Eastern European Jews Reclaim Their Heritage: Long-Suppressed Customs, Rituals Are Embraced

By Gruber, Ruth Ellen | The Washington Times (Washington, DC), August 17, 1997 | Go to article overview

Eastern European Jews Reclaim Their Heritage: Long-Suppressed Customs, Rituals Are Embraced


Gruber, Ruth Ellen, The Washington Times (Washington, DC)


WARSAW - In a cavernous dining hall at a summer camp near the town of Szarvas in southern Hungary, 450 Jewish children from nearly half a dozen formerly communist states crowd long tables covered with red-and-white check oilcloth.

The meal they are eating is kosher, and even before it is over, they jump up on their chairs and throw their arms around each others' shoulders. To the strains of an accordion, they sway back and forth, singing Hebrew songs at the tops of their lungs.

In Belgrade's only synagogue, a young bride and groom exchanged vows the previous summer under the traditional Jewish wedding canopy. It was the first traditional, full-scale Jewish wedding in Belgrade for decades, and guests celebrated later with a case of kosher wine brought in from Hungary.

"You start a new life when you get married," Dejan Petrovic, 29, who works as the activities organizer for the 2,000-member Belgrade Jewish Community, said six months later. "My wife and I decided to start to keep kosher, to keep Shabbat. We can't do everything, but we try."

JEWISH REBIRTH

On a cold Sunday this past January, more than 150 Jews crowded into a downtown Warsaw lecture hall for a landmark conference on the future of Polish Jewry. There were elderly people in attendance, but most were from younger generations, born after World War II.

Some traveled hundreds of miles from cities such as Krakow, Szczeczin and Wroclaw to take part in a meeting that a decade ago few would have thought possible in this country where the Holocaust claimed 3 million Jewish lives.

"Ten years ago, the common question was, when will the last Jew in Poland be buried?" Rabbi Michael Schudrich, Polish director of the Ronald S. Lauder Foundation, a U.S. organization that sponsors Jewish education programs in several countries, told the meeting.

The meeting was sponsored by another American Jewish aid organization, the Joint Distribution Committee (JDC). "Five years ago, the common question was, are there any young Jews in Poland? Today, we don't have this type of question."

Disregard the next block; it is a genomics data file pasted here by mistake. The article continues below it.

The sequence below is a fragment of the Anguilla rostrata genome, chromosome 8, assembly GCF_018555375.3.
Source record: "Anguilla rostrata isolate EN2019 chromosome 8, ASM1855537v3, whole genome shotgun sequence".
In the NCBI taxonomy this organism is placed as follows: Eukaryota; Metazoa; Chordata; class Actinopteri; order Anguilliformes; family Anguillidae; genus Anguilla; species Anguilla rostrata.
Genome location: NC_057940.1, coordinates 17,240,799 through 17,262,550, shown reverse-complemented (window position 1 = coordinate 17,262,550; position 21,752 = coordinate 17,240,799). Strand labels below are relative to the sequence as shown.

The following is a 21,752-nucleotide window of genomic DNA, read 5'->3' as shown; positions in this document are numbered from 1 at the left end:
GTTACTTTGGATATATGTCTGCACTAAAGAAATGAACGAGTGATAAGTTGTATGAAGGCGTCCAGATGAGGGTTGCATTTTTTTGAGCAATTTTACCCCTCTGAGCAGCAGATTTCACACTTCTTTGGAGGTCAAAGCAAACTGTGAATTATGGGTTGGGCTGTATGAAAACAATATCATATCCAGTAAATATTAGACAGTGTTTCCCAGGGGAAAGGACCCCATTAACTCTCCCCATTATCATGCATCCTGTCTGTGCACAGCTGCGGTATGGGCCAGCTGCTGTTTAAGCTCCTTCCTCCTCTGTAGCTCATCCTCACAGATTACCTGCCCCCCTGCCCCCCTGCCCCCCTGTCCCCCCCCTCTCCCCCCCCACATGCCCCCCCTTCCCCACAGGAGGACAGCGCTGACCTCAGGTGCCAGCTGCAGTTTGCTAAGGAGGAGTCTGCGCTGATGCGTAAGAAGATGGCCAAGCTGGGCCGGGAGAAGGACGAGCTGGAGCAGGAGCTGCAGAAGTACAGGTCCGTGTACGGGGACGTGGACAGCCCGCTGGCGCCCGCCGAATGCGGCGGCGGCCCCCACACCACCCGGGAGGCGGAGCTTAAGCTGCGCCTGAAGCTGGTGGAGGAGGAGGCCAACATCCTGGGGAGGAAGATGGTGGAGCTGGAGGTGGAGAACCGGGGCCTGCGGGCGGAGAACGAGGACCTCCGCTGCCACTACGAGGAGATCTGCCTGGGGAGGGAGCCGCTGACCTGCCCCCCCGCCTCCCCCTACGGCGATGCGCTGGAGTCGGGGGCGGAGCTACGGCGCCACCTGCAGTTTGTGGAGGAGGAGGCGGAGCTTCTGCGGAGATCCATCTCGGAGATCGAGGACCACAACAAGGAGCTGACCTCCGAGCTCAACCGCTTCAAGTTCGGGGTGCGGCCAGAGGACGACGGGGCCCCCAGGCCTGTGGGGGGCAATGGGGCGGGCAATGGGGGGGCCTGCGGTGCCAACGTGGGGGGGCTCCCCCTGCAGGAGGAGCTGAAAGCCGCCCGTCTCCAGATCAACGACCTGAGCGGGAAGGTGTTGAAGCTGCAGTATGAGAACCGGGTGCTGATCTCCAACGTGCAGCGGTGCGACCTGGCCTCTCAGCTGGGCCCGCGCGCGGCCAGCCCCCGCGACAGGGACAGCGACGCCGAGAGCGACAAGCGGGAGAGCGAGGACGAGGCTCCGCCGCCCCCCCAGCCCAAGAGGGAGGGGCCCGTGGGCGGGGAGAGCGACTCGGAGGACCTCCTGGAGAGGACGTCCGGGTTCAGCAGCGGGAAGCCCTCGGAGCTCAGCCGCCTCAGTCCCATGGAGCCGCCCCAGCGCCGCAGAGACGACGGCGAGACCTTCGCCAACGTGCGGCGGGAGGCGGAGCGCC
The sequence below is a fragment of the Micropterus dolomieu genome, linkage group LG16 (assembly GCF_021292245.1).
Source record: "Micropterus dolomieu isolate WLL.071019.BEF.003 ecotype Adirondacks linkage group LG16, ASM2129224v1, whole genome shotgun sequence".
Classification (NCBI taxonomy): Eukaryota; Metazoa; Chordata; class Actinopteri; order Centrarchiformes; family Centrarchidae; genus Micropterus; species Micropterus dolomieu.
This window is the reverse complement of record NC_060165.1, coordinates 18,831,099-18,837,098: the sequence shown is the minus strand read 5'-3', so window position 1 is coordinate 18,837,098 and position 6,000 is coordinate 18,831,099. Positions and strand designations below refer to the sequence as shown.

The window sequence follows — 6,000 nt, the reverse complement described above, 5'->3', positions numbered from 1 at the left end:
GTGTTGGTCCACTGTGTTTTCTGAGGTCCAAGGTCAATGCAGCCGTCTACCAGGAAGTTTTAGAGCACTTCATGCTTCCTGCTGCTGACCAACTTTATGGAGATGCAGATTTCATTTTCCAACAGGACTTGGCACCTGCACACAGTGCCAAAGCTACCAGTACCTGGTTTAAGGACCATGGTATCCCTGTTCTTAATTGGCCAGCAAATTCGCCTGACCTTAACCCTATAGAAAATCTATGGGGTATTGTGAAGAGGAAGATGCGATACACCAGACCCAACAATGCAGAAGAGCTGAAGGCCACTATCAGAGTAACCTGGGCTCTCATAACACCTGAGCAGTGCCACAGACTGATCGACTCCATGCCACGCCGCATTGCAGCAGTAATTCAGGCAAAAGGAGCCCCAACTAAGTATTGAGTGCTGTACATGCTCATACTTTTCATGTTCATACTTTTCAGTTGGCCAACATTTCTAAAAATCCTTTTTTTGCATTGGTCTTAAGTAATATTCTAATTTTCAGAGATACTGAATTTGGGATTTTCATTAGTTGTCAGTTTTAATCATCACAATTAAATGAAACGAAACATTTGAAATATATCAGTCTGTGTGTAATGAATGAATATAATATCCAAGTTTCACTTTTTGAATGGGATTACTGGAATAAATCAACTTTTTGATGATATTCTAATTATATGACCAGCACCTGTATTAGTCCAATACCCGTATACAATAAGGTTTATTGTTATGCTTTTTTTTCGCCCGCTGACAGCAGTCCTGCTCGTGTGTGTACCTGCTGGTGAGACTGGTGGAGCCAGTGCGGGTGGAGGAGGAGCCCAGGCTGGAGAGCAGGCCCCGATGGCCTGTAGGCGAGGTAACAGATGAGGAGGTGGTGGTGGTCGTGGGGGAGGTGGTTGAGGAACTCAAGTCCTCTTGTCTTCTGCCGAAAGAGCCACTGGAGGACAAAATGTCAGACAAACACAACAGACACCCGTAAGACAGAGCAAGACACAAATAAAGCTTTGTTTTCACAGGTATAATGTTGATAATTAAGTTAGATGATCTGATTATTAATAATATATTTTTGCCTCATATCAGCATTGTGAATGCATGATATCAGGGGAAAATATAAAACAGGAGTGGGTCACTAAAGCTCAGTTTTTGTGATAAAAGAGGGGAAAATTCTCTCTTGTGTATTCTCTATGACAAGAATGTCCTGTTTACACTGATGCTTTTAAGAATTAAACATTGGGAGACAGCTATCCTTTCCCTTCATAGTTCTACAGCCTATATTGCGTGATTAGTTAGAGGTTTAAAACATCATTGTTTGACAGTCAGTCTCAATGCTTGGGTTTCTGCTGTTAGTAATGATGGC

Less than a decade ago, the Jewish communities in Poland and most other countries in Communist-dominated East-Central Europe were generally written off as dying remnants of the pre-Holocaust past.

Forty years of Communist restrictions had compounded the devastation of the Holocaust. Most of those openly identifying themselves as Jews were elderly. Many, if not most, other Jews chose to conceal or deny their Jewish identity. To many observers, the Jewish chapter in this part of Europe was virtually closed.

THE NEW JEWS

The collapse of Communist rule seven years ago changed everything. The institution of religious freedom and the disintegration of communist-era taboos triggered social, cultural and religious Jewish revival.

"Jewish communities are throwing off the mantle of `remnant' like a garment that no longer fits," said Edward Serotta, an American photographer and writer who has documented Jewish communities in Central Europe since the mid-1980s.

"We've been calling them last Jews, but they're not acting like last Jews - with kindergartens, summer camps, schools, youth programs and even Web sites on the Internet," he said.

Precise figures don't exist, but throughout the region thousands of Jews, particularly younger people, have discovered, recovered or reclaimed often long-buried Jewish roots and openly declared a Jewish identity.